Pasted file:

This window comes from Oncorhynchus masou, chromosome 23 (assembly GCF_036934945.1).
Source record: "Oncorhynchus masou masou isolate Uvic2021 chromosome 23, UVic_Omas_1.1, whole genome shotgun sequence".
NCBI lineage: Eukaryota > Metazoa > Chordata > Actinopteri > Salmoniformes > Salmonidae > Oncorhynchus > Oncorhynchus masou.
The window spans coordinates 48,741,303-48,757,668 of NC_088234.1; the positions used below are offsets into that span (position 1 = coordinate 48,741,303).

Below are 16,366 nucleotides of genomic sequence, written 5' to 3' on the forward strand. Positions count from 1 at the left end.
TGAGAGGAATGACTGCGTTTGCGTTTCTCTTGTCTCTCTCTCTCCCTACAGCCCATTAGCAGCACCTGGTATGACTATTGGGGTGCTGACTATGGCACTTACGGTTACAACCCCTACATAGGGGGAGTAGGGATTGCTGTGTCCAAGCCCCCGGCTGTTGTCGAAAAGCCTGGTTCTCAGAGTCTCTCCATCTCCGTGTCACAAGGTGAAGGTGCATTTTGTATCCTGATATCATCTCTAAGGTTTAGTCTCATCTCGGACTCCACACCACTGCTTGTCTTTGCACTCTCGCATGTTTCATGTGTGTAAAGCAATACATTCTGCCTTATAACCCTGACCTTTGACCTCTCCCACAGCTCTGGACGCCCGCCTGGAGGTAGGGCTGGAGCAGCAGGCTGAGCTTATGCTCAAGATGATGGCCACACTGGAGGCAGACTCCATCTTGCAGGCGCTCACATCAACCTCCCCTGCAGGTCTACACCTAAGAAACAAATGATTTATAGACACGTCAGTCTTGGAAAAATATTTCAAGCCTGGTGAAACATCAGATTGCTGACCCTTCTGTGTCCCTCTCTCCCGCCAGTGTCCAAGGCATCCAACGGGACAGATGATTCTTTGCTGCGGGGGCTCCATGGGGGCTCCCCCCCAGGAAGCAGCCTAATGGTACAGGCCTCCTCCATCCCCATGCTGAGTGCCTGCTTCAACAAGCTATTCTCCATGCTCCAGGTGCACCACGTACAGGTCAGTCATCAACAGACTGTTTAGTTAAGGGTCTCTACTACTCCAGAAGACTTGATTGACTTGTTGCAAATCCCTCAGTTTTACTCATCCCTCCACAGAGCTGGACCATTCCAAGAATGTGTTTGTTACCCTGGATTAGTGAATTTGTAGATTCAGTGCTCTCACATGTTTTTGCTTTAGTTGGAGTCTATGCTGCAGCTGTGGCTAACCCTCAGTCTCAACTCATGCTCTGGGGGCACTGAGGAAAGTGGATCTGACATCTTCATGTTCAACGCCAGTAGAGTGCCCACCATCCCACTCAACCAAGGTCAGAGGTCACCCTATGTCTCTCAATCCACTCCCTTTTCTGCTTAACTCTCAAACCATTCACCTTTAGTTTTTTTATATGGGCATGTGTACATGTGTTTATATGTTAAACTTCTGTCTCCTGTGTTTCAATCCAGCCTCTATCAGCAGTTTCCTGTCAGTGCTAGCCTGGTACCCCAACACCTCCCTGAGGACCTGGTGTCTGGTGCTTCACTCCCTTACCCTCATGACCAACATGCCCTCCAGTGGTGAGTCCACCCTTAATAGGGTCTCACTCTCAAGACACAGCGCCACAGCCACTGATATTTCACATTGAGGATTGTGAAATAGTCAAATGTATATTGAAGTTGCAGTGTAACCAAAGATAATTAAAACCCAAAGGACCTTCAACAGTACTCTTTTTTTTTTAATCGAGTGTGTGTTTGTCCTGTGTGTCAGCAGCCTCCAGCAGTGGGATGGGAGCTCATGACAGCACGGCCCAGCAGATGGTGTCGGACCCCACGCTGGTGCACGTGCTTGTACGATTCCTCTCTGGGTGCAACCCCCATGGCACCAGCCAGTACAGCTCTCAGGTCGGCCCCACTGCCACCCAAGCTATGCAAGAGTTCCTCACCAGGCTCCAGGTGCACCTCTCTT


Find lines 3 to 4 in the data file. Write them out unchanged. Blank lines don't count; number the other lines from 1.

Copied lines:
NCBI lineage: Eukaryota > Metazoa > Chordata > Actinopteri > Salmoniformes > Salmonidae > Oncorhynchus > Oncorhynchus masou.
The window spans coordinates 48,741,303-48,757,668 of NC_088234.1; the positions used below are offsets into that span (position 1 = coordinate 48,741,303).